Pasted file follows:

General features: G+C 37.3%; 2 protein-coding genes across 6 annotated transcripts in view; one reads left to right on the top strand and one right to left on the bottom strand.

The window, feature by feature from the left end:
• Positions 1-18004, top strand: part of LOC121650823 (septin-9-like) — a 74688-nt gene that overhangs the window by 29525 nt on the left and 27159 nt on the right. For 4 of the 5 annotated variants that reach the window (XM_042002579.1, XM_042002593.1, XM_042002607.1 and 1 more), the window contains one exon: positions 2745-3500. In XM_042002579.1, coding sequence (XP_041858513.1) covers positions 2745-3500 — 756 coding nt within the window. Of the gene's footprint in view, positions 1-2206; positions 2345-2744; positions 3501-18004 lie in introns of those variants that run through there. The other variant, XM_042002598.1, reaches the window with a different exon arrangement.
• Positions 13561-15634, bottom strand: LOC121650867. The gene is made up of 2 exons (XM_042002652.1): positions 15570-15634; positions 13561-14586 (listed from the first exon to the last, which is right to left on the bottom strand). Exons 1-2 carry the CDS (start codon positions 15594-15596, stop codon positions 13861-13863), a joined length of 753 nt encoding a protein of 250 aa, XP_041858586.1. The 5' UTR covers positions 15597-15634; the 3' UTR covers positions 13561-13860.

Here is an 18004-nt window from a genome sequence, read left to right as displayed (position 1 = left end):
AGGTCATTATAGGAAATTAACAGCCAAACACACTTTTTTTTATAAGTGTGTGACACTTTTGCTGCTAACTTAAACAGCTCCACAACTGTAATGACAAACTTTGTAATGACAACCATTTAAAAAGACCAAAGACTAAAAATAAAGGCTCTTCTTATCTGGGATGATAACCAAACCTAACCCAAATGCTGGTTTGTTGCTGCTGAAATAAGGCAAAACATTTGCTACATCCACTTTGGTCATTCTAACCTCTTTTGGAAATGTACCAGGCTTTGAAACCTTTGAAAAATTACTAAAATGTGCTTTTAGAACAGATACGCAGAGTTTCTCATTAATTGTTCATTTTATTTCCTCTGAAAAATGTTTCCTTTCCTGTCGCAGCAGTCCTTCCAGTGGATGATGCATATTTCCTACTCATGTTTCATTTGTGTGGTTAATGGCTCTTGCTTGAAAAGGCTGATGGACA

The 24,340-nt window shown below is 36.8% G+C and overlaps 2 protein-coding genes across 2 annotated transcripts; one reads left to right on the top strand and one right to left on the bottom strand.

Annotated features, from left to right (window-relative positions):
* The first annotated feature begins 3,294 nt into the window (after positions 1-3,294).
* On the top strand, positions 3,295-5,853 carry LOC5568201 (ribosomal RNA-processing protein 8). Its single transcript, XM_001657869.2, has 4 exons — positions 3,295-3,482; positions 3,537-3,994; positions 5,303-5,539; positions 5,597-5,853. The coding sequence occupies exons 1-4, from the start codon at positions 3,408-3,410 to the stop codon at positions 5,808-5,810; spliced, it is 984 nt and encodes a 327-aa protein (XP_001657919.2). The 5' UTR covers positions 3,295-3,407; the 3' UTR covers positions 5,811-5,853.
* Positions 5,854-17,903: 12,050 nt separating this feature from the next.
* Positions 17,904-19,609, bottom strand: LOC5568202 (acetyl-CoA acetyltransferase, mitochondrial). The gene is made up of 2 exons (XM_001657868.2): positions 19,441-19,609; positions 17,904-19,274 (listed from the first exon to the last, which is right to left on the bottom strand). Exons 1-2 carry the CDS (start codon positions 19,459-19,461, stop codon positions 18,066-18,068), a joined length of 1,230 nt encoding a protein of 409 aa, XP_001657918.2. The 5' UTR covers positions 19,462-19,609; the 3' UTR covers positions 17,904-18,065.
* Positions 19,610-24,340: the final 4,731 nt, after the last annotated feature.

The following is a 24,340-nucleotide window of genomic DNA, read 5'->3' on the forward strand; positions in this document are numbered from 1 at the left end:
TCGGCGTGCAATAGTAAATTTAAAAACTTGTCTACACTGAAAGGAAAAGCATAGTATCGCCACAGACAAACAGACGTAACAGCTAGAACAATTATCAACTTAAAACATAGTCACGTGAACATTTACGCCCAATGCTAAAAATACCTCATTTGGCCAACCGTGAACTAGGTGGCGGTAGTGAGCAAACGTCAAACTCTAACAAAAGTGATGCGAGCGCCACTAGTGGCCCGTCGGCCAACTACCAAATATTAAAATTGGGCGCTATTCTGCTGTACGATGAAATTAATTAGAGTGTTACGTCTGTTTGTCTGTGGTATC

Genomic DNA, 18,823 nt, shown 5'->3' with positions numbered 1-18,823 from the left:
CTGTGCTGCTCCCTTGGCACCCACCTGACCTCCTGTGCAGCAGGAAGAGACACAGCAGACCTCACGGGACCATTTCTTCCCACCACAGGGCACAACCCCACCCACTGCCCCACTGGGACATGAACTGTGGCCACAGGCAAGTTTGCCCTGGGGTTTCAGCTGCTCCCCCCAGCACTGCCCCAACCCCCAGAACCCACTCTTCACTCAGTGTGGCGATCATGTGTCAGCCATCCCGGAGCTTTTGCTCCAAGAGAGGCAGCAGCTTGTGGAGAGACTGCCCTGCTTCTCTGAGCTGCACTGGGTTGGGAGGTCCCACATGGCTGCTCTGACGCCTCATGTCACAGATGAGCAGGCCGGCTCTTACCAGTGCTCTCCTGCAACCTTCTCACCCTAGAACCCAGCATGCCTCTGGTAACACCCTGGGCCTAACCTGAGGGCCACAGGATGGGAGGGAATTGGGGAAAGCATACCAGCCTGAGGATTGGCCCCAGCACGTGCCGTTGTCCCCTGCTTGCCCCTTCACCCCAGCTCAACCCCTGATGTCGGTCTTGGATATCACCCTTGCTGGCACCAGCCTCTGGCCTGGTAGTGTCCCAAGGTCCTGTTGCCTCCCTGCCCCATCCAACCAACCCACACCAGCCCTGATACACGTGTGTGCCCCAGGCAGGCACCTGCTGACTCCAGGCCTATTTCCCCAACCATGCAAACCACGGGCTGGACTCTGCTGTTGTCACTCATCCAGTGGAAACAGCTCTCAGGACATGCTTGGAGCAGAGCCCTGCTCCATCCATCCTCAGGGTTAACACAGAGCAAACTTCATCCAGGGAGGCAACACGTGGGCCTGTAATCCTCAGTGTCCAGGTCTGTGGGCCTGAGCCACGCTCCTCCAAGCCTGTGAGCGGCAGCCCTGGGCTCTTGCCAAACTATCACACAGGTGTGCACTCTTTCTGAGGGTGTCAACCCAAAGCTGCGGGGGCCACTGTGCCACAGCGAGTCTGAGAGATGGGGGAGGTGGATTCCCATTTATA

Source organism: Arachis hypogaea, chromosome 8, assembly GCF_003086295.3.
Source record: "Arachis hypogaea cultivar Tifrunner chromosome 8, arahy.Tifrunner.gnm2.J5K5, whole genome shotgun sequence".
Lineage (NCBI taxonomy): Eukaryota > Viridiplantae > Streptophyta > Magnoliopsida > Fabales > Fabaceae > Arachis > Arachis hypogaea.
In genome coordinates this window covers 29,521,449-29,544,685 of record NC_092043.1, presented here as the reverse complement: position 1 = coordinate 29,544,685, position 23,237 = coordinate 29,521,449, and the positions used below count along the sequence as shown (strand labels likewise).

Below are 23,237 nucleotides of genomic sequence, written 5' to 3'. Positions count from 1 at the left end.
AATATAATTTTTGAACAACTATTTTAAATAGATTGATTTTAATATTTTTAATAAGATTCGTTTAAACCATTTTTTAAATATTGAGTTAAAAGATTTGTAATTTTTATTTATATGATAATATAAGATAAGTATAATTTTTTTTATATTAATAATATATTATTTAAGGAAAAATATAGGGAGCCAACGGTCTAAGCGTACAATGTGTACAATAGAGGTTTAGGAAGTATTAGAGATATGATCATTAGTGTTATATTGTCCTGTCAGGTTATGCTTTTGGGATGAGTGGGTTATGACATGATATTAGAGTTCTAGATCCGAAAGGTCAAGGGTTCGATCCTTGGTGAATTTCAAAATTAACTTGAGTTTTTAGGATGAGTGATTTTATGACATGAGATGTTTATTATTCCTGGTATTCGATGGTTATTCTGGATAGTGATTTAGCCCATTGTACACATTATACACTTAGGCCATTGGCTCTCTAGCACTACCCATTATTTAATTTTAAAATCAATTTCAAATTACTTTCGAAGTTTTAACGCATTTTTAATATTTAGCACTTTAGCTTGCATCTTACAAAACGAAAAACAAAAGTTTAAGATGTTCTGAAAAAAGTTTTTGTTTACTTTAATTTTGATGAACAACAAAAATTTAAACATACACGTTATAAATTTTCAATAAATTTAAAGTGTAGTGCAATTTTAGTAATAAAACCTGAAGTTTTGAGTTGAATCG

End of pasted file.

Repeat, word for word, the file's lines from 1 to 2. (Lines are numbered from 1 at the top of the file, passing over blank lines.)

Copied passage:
General features: G+C 37.3%; 2 protein-coding genes across 6 annotated transcripts in view; one reads left to right on the top strand and one right to left on the bottom strand.

The window, feature by feature from the left end: